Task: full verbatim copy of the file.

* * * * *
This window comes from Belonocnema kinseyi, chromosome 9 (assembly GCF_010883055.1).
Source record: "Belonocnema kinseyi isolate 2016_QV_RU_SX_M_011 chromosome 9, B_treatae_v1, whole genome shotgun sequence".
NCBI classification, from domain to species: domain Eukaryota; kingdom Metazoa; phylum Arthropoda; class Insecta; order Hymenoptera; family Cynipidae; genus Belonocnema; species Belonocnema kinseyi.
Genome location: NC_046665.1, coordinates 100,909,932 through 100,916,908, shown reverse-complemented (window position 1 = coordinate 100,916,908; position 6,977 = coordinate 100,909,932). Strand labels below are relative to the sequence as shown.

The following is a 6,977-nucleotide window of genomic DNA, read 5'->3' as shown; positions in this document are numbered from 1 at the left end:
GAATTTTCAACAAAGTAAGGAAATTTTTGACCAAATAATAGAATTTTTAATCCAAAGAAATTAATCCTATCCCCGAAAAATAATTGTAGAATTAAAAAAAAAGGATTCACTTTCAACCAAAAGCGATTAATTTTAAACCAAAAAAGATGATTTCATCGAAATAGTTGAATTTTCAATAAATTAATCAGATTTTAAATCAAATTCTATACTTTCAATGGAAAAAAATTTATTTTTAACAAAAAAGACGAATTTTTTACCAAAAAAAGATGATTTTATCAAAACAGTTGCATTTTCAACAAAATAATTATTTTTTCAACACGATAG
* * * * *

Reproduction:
This window comes from Belonocnema kinseyi, chromosome 9 (assembly GCF_010883055.1).
Source record: "Belonocnema kinseyi isolate 2016_QV_RU_SX_M_011 chromosome 9, B_treatae_v1, whole genome shotgun sequence".
NCBI classification, from domain to species: domain Eukaryota; kingdom Metazoa; phylum Arthropoda; class Insecta; order Hymenoptera; family Cynipidae; genus Belonocnema; species Belonocnema kinseyi.
Genome location: NC_046665.1, coordinates 100,909,932 through 100,916,908, shown reverse-complemented (window position 1 = coordinate 100,916,908; position 6,977 = coordinate 100,909,932). Strand labels below are relative to the sequence as shown.

The following is a 6,977-nucleotide window of genomic DNA, read 5'->3' as shown; positions in this document are numbered from 1 at the left end:
GAATTTTCAACAAAGTAAGGAAATTTTTGACCAAATAATAGAATTTTTAATCCAAAGAAATTAATCCTATCCCCGAAAAATAATTGTAGAATTAAAAAAAAAGGATTCACTTTCAACCAAAAGCGATTAATTTTAAACCAAAAAAGATGATTTCATCGAAATAGTTGAATTTTCAATAAATTAATCAGATTTTAAATCAAATTCTATACTTTCAATGGAAAAAAATTTATTTTTAACAAAAAAGACGAATTTTTTACCAAAAAAAGATGATTTTATCAAAACAGTTGCATTTTCAACAAAATAATTATTTTTTCAACACGATAG